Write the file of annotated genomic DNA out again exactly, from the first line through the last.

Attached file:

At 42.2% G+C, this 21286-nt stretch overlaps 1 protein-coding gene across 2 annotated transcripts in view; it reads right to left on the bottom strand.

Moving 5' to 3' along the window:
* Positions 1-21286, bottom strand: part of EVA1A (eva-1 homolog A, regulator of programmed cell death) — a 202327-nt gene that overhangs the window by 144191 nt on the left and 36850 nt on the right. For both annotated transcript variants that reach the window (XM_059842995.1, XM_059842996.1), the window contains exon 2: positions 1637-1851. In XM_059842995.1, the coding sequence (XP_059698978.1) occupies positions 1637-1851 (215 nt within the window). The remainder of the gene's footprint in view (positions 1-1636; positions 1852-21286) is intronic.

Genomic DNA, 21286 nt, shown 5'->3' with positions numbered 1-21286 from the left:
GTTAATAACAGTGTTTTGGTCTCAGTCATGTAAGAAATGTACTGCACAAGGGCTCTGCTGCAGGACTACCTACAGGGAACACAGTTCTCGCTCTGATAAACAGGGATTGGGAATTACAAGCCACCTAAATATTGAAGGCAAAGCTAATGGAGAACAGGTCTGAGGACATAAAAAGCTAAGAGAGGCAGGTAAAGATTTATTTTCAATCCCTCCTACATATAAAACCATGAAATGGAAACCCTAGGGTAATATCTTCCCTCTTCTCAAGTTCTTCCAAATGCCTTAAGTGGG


At 42.2% G+C, this 21286-nt stretch overlaps 1 protein-coding gene across 2 annotated transcripts in view; it reads right to left on the bottom strand.

Moving 5' to 3' along the window:
* Positions 1-21286, bottom strand: part of EVA1A (eva-1 homolog A, regulator of programmed cell death) — a 202327-nt gene that overhangs the window by 144191 nt on the left and 36850 nt on the right. For both annotated transcript variants that reach the window (XM_059842995.1, XM_059842996.1), the window contains exon 2: positions 1637-1851. In XM_059842995.1, the coding sequence (XP_059698978.1) occupies positions 1637-1851 (215 nt within the window). The remainder of the gene's footprint in view (positions 1-1636; positions 1852-21286) is intronic.

Genomic DNA, 21286 nt, shown 5'->3' with positions numbered 1-21286 from the left:
GTTAATAACAGTGTTTTGGTCTCAGTCATGTAAGAAATGTACTGCACAAGGGCTCTGCTGCAGGACTACCTACAGGGAACACAGTTCTCGCTCTGATAAACAGGGATTGGGAATTACAAGCCACCTAAATATTGAAGGCAAAGCTAATGGAGAACAGGTCTGAGGACATAAAAAGCTAAGAGAGGCAGGTAAAGATTTATTTTCAATCCCTCCTACATATAAAACCATGAAATGGAAACCCTAGGGTAATATCTTCCCTCTTCTCAAGTTCTTCCAAATGCCTTAAGTGGG